The Well-Travelled Geek; India Part 1 - Mace and Crown
So, a little backstory. I was born in a tiny cow-ridden town called Marshfield in central Wisconsin. My mom is American and my dad is Bangladeshi If you go even further back, my mom’s ancestry is Belorussian and Ukrainian.
My dad believed that my sister and I should learn about the culture and the language of Bangladesh, Bengali. So, we moved there in 1996 and stayed till 2003. In early 2004, my parents became diplomats. The combination of being a mixed couple, and their job has led me to over two-dozen countries around the world.
So what are my top five favorite countries? I won’t divulge that yet, but, “Incredible India,” the country’s current slogan, would definitely be one of them. In the spring of junior year of high school, my mom kind of forced me to apply for this great program called the National Security Language Initiative for Youth. Sponsored by the U.S. Department of State.
The program provides merit-based scholarships for eligible high school students and recent high school graduates to learn less commonly taught languages. You can learn Arabic, Chinese, Hindi, Korean, Persian (Tajiki), Russian or Turkish. The language I applied for was Hindi and I applied to be based in the bustling capital city of India, New Delhi.
The flight there was quite long; 16 hours direct from Newark to New Delhi, to be exact. A large sporting event called the the Commonwealth Games was held in 2004 in New Delhi, so the airports, roads and other facilities were upgraded. However, back in 2005, I had had a layover in New Delhi, in the former airport. It was awful sitting on chairs clearly not designed for humans, and sweating from the heat seeping through the doorways.
My first memory, a funny one really, was that I had forgotten my passport in my seat-back pocket. So, a Sikh man dressed in the traditional robes and turban grabbed his Segway and rushed back to the gate to ask the airplane agent for help. Luckily, they found the passport and brought it back to the baggage claim.
Upon arriving at the airport entrance we were welcomed by a huge number of host parents. Participants of the program stay with local families whose children go to the same school that we were going to go to the next morning.
My “uncle” drove me from the airport to his house in his wife’s Maruti, the equivalent of the Volkswagen Beetle in India. We got to their neighborhood, Chittaranjan Park. My host family was Bengali, as in from West Bengal, specifically Calcutta (Kolkata).
Chittaranjan Park is a Bengali neighborhood formed of refugees from East Bengal who were displaced from their homes in East Pakistan during the partition of India and partition of East Bengal in 1947. You’ll have to flip through a history book to read about that.
Another thing you’ve got to know about me is that I love food and cooking, especially ethnic. The first day’s food was pretty ordinary Indian food, other than dinner when we had spaghetti with beef sauce. I had puri with chickpea curry for breakfast. Puri is basically unleavened deep-fried Indian bread. If you saw it, you’d probably describe it as an inflated tortilla.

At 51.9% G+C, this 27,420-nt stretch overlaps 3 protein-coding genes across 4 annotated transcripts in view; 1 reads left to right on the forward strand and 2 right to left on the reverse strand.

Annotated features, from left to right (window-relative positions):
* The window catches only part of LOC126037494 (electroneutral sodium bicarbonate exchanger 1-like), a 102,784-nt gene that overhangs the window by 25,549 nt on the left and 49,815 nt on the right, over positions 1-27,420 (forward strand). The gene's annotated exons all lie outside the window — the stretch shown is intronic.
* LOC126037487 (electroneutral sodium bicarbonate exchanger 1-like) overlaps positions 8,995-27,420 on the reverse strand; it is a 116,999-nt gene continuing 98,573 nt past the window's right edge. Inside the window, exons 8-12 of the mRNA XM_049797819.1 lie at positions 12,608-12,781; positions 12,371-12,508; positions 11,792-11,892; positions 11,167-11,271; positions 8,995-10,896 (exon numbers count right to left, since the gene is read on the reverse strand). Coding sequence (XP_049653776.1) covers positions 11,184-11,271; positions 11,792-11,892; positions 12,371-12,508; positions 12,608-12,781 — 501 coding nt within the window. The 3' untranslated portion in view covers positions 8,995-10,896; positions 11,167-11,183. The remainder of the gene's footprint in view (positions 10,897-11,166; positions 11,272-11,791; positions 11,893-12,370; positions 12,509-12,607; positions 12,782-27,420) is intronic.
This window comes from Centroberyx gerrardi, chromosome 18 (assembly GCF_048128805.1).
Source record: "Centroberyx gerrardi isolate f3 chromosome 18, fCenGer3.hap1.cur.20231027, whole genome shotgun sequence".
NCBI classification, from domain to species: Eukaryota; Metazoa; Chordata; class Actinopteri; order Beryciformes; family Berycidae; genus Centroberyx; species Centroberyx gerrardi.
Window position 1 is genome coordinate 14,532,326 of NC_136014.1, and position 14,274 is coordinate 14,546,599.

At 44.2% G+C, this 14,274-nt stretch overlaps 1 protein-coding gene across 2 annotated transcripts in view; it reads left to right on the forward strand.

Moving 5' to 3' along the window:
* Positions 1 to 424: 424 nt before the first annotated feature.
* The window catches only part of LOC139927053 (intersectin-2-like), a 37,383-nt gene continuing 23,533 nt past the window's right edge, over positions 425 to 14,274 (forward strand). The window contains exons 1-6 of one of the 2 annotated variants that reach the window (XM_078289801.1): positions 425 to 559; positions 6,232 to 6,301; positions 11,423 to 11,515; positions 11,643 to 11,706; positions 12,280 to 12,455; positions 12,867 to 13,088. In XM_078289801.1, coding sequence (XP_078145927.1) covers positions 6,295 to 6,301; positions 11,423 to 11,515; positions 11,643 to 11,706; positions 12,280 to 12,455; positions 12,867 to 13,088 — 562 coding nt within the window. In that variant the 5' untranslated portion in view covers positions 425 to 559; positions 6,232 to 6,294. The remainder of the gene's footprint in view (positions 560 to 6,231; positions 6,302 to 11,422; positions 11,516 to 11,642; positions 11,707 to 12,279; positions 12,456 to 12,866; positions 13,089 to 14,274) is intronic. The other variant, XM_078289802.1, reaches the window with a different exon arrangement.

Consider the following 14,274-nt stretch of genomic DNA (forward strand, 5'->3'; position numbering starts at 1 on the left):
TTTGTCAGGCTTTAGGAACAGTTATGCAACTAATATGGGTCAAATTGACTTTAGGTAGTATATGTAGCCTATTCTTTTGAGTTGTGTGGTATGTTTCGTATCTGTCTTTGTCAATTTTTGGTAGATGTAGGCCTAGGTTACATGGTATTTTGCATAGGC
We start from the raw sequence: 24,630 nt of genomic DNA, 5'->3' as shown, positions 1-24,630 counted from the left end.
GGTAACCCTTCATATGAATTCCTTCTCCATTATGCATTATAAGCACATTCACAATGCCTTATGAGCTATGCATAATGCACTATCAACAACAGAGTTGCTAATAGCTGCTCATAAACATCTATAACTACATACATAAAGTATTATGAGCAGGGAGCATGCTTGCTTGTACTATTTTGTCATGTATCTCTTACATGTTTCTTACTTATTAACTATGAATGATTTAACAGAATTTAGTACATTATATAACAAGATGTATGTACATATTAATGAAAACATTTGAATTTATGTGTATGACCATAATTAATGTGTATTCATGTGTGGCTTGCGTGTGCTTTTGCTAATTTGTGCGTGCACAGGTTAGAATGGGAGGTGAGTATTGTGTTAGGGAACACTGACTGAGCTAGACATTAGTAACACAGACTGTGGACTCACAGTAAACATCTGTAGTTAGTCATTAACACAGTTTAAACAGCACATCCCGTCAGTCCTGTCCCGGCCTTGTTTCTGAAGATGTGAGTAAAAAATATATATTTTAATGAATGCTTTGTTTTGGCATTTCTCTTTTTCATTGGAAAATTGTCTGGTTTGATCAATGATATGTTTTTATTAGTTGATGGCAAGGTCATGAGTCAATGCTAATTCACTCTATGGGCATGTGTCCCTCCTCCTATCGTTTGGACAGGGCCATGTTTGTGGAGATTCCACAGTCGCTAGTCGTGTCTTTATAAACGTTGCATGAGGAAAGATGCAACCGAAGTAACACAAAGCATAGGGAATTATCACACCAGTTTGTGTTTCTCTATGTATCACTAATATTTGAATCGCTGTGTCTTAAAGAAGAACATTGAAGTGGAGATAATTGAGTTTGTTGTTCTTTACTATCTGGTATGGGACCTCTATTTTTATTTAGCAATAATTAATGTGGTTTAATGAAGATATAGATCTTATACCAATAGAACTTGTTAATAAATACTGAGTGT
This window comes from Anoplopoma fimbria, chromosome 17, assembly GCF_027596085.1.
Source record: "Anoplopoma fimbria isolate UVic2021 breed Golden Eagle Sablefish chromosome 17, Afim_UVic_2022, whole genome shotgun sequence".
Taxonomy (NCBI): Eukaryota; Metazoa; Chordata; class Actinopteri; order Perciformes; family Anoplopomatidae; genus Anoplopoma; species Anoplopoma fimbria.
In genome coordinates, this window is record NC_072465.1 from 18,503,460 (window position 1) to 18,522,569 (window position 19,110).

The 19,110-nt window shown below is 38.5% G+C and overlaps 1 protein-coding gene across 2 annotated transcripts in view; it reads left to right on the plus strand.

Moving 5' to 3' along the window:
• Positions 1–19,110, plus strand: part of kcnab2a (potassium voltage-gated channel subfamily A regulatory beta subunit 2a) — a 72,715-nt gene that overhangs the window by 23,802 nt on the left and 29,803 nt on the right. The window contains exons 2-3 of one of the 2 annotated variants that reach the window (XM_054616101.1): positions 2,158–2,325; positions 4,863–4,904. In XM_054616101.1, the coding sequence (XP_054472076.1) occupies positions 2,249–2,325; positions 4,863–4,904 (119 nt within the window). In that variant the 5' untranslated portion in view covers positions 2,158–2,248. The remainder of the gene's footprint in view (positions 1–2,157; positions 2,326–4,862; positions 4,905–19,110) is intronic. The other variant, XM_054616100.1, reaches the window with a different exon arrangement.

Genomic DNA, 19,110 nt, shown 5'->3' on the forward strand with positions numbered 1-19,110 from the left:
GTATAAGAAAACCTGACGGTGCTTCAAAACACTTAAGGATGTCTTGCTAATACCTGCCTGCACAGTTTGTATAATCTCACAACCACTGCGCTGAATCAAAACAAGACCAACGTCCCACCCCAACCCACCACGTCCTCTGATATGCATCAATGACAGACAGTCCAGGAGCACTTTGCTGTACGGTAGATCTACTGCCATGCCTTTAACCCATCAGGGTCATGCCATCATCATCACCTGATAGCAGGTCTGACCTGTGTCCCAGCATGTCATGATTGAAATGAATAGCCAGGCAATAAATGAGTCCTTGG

The only really exciting thing on the first day was that my “aunt” had an “incident”. My host brother and I were playing badminton on the street. Unlike the Westerners perception of India, this neighborhood was not that crowded with few cars coming by on the streets. Suddenly, we heard a loud shriek coming from the direction of their apartment. Turns out that my “aunt” had found a rat under the kitchen sink. This was pretty surprising since their house was pretty clean and not that old, either.
It was the first day of school, so much like my birth mother would have done, I was woken up at 6 a.m. I ate breakfast and got ready for the day and took a medium-size rickety bus to school. It took about 40 minutes to get there. I found it weird that there were warnings on every seat saying if you find a bomb under the seat and turn it in, you will get a reward. However, based on the history of terrorist attacks in India, it should not have come as a surprise to me.
We were greeted at the school with garlands of marigold and some red paint for our temple. We met with the principal in the lobby and were given some water. Shortly after that, we were taken to the auditorium for some brief introductions from the vice-principal and principal.
They gave their thanks for allowing us to be there. We were introduced to the student council, which were the senior most members of the school, who much like in America are in charge of running the events and activities.
Later on, we were taken on a tour of the campus. We were shown the classrooms, music rooms, art rooms, canteen on wheels, study room sports fields, skating ring and other features.. Our class was to be held in the Audio/Video Room. They spoiled us by giving us the nicest, air-conditioned classroom. Only the music, art, dance rooms and pre-nursery have air conditioning. Then, we were given a brief one-hour introduction about Indian history by the various school history teachers.
They talked about Ashoka, British colonization and our schedule while we were here. They also gave us the I.D. cards for school security.
For tiffin, basically a snack in between breakfast and lunch, I had paratha, or flatbreads and chickpea curry. I came home had lunch, which was chicken curry, and some sort of starchy vegetable and rice. Later on, I went out with my host “sister” and her friends. We went to a cafe and had some snacks.
I also had some pani puri on the street, which is a local street snack. The best way to describe it would be that it is hollow puri filled with water, tamarind chutney, chili peppers, chickpeas, onions and potatoes. We also eat it in Bangladesh, it’s delicious. At home, we had Chinese delivery food delivered on a motorcycle.
Hang on tight. This is to be continued.
By Jason Kazi